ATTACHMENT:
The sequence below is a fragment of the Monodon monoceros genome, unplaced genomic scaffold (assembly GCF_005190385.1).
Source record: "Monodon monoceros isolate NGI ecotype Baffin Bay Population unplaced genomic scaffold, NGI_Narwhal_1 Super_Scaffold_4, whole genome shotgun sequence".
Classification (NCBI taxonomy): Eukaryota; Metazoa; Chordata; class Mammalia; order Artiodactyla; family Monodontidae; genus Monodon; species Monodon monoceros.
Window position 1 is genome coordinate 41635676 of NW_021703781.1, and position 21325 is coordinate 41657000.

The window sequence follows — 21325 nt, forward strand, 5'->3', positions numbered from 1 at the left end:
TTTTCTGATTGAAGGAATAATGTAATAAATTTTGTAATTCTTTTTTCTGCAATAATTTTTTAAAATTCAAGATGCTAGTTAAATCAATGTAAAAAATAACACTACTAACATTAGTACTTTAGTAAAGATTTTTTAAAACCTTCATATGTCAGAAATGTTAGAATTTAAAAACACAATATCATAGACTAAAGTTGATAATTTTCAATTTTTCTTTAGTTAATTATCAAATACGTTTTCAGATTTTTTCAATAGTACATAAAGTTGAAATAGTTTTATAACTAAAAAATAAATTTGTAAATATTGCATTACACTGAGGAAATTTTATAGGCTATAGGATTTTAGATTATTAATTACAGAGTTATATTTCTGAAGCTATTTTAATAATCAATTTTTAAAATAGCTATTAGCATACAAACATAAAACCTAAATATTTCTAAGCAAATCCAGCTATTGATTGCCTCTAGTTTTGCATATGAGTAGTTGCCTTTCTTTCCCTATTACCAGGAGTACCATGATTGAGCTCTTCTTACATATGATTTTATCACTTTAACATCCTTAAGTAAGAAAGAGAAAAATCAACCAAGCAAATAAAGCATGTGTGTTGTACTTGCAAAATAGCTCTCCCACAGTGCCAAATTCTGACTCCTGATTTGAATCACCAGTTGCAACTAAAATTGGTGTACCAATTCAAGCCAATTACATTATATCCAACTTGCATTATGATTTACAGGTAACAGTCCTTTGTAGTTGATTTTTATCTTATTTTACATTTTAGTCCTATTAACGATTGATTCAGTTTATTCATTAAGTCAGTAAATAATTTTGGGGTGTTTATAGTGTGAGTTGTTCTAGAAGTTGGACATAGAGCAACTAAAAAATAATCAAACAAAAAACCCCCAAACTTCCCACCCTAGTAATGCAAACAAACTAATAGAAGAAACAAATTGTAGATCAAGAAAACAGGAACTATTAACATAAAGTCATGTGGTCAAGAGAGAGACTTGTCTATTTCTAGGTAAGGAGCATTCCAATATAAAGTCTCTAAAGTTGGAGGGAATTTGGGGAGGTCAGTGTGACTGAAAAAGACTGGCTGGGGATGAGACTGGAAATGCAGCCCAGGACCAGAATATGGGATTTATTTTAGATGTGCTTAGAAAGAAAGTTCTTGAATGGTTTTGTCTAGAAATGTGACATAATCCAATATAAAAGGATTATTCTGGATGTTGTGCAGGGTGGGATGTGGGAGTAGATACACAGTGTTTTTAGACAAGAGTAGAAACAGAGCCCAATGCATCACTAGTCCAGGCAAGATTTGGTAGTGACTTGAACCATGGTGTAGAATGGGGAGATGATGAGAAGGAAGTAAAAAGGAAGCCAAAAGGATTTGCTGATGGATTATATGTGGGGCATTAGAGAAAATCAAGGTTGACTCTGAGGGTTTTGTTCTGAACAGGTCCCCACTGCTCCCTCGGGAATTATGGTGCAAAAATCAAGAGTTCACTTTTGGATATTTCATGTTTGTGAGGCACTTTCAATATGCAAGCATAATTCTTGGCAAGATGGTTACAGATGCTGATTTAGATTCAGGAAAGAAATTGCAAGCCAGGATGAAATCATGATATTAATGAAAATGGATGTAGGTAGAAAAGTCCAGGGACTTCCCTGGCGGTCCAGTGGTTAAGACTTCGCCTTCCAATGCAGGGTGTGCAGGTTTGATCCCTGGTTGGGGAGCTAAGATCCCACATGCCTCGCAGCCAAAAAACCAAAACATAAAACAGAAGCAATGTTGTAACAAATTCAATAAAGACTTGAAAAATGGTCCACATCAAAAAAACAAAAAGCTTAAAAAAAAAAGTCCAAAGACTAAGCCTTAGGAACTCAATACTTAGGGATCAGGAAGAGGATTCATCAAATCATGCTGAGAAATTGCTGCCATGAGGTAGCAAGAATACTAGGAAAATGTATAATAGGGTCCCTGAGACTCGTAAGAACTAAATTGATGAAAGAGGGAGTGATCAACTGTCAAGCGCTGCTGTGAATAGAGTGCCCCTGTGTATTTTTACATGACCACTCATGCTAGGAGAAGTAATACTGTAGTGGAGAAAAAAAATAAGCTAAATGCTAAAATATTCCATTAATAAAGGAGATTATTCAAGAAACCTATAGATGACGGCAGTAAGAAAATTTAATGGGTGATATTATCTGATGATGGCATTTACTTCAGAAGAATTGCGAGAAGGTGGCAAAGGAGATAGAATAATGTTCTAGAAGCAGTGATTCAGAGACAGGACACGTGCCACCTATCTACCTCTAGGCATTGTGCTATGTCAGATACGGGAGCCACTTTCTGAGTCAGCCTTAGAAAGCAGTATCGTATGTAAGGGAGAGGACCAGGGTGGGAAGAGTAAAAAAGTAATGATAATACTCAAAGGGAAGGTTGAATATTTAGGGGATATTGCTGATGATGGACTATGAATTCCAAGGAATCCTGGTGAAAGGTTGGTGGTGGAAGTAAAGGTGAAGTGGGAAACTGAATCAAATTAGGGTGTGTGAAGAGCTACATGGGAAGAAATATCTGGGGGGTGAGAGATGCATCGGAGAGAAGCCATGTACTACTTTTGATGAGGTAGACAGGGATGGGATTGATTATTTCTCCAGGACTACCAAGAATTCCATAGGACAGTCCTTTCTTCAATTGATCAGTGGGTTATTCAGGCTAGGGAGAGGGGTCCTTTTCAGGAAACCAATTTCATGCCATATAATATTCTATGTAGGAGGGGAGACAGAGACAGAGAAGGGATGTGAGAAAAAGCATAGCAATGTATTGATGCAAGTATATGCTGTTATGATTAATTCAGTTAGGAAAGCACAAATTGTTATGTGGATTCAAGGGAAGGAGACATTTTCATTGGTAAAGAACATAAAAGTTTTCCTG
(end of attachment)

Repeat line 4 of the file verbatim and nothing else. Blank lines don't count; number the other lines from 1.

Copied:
Window position 1 is genome coordinate 41635676 of NW_021703781.1, and position 21325 is coordinate 41657000.